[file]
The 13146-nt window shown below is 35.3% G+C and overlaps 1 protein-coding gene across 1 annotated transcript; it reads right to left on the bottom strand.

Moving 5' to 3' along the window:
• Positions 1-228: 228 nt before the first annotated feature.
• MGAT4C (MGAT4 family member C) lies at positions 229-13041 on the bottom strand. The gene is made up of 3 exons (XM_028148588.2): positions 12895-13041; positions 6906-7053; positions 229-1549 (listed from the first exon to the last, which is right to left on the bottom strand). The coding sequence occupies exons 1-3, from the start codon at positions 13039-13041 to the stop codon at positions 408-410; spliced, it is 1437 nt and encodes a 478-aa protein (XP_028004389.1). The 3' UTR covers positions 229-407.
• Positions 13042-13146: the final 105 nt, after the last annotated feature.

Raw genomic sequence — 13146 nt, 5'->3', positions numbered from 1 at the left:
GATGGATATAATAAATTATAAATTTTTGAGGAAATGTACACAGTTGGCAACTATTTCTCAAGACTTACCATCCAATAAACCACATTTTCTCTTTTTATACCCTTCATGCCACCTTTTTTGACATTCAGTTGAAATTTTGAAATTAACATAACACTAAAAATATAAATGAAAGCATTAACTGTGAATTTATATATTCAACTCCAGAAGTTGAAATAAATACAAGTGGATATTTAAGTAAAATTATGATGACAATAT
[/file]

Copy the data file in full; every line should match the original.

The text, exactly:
The 13146-nt window shown below is 35.3% G+C and overlaps 1 protein-coding gene across 1 annotated transcript; it reads right to left on the bottom strand.

Moving 5' to 3' along the window:
• Positions 1-228: 228 nt before the first annotated feature.
• MGAT4C (MGAT4 family member C) lies at positions 229-13041 on the bottom strand. The gene is made up of 3 exons (XM_028148588.2): positions 12895-13041; positions 6906-7053; positions 229-1549 (listed from the first exon to the last, which is right to left on the bottom strand). The coding sequence occupies exons 1-3, from the start codon at positions 13039-13041 to the stop codon at positions 408-410; spliced, it is 1437 nt and encodes a 478-aa protein (XP_028004389.1). The 3' UTR covers positions 229-407.
• Positions 13042-13146: the final 105 nt, after the last annotated feature.

Raw genomic sequence — 13146 nt, 5'->3', positions numbered from 1 at the left:
GATGGATATAATAAATTATAAATTTTTGAGGAAATGTACACAGTTGGCAACTATTTCTCAAGACTTACCATCCAATAAACCACATTTTCTCTTTTTATACCCTTCATGCCACCTTTTTTGACATTCAGTTGAAATTTTGAAATTAACATAACACTAAAAATATAAATGAAAGCATTAACTGTGAATTTATATATTCAACTCCAGAAGTTGAAATAAATACAAGTGGATATTTAAGTAAAATTATGATGACAATAT